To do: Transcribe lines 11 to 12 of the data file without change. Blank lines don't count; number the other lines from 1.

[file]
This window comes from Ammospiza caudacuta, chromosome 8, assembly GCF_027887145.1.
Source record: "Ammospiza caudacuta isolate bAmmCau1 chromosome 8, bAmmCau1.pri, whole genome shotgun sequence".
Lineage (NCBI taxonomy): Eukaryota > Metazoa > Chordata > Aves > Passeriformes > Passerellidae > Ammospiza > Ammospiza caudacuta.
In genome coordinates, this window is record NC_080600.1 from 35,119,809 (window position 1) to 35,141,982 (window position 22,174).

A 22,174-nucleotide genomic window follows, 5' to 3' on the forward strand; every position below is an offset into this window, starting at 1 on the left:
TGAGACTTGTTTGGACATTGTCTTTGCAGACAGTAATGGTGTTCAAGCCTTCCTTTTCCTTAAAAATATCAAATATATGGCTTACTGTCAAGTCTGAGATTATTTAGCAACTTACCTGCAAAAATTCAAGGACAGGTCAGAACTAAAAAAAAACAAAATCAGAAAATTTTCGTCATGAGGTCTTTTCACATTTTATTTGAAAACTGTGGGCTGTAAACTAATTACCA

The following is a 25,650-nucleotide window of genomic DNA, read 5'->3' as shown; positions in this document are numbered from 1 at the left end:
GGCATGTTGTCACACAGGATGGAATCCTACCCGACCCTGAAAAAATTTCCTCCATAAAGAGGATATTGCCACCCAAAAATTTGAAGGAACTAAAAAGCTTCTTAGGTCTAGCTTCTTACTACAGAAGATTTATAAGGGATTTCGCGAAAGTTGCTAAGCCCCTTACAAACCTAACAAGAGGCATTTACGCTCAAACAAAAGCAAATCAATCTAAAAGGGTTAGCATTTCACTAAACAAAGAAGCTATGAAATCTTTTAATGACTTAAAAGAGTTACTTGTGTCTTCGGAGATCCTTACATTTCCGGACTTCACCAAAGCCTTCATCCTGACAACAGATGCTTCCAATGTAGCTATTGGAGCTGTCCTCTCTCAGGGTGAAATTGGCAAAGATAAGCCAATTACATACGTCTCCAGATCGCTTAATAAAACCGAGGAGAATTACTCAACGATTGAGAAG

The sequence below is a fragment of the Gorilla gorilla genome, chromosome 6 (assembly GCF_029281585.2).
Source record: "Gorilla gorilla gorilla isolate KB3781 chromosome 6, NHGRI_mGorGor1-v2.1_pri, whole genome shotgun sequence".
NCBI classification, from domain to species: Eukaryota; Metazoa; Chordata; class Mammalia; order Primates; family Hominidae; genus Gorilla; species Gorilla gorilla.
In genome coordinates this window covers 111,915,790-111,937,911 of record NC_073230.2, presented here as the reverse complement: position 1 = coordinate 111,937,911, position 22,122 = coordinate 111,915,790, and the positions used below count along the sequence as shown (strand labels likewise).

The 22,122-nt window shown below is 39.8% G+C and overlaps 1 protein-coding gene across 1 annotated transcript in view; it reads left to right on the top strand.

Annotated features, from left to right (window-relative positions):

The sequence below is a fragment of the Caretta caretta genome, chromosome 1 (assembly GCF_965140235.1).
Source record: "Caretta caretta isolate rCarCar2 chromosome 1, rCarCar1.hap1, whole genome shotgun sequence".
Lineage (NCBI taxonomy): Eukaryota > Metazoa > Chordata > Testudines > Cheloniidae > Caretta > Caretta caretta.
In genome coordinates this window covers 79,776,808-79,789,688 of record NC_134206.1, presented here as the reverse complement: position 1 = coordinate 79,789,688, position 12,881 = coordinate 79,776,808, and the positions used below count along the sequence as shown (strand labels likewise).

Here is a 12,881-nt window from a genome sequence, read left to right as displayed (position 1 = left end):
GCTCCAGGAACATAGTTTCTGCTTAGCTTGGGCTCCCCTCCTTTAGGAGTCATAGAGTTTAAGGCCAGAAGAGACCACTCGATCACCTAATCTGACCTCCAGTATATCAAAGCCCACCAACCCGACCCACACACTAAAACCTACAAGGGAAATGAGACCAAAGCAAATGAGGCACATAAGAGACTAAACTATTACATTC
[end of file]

NCBI classification, from domain to species: Eukaryota; Metazoa; Chordata; class Mammalia; order Primates; family Hominidae; genus Gorilla; species Gorilla gorilla.
In genome coordinates this window covers 111,915,790-111,937,911 of record NC_073230.2, presented here as the reverse complement: position 1 = coordinate 111,937,911, position 22,122 = coordinate 111,915,790, and the positions used below count along the sequence as shown (strand labels likewise).